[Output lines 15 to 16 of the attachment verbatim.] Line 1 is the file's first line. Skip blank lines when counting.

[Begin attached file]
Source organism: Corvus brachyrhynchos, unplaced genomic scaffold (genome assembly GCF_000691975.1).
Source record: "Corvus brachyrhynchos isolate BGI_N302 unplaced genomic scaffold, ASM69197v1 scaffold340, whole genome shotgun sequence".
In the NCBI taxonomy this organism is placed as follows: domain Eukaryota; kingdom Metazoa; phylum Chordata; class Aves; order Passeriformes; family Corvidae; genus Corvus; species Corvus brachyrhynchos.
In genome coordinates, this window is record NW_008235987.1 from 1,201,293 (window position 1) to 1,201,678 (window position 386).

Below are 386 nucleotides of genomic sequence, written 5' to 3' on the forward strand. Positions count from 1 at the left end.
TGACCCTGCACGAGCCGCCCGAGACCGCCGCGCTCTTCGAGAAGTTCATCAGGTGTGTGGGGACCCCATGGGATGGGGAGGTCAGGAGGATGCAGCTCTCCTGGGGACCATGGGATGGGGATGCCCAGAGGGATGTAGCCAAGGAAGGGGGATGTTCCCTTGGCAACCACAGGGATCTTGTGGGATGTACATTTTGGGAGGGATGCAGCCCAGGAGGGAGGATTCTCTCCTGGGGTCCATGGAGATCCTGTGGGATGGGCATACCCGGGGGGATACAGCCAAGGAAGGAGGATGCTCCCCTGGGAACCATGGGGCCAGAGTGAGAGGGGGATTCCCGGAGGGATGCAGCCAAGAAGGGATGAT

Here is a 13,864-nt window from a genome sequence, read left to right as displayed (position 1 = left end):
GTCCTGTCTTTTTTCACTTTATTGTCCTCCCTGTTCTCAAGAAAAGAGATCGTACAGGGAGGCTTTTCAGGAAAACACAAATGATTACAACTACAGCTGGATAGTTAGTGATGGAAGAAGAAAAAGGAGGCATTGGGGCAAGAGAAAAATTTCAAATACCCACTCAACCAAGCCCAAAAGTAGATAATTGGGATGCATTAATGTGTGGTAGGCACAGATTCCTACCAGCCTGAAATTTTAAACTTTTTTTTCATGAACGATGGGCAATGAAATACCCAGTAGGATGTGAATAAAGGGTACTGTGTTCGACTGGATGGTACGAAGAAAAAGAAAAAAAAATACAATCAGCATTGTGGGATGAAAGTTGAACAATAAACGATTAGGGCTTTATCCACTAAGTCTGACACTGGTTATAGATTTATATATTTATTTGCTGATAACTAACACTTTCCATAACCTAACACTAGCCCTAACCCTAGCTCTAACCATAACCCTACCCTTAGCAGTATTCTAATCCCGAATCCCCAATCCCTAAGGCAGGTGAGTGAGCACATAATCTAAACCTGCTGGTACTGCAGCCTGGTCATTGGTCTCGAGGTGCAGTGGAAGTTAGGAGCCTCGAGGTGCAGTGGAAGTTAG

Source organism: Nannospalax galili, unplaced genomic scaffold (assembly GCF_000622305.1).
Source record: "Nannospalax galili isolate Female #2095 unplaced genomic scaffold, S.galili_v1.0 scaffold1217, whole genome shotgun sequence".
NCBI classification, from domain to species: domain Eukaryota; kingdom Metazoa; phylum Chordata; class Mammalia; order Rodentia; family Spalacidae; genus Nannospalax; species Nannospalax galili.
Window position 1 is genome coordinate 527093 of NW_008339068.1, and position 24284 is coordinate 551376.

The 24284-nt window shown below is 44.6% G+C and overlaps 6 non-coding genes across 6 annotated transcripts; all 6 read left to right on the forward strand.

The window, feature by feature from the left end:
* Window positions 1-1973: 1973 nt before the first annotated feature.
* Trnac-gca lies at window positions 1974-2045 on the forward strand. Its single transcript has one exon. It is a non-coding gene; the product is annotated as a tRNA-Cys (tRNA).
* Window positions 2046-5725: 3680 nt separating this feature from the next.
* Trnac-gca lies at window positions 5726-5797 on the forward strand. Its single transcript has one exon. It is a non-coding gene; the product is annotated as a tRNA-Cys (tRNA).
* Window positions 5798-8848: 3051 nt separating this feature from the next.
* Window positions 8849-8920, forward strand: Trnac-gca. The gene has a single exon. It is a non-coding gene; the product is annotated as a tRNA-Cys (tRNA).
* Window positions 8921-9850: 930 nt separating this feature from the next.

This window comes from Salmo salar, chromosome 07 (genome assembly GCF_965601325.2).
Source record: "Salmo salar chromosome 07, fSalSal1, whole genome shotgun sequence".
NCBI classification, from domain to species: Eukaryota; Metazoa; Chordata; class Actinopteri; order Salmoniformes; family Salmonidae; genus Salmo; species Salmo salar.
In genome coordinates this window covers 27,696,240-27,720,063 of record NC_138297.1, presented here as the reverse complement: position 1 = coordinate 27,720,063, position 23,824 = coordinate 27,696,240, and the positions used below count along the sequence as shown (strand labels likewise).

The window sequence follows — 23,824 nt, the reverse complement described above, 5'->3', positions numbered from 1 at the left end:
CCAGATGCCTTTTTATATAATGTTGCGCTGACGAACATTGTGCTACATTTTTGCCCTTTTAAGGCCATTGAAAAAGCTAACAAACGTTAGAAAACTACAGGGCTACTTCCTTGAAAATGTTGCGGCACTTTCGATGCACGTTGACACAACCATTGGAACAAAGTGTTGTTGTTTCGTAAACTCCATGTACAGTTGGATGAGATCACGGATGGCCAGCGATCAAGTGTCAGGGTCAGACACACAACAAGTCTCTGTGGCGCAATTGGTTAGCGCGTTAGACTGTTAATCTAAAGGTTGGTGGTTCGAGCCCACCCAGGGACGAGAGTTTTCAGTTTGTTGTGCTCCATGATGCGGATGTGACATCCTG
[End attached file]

* Window positions 1-1973: 1973 nt before the first annotated feature.
* Trnac-gca lies at window positions 1974-2045 on the forward strand. Its single transcript has one exon. It is a non-coding gene; the product is annotated as a tRNA-Cys (tRNA).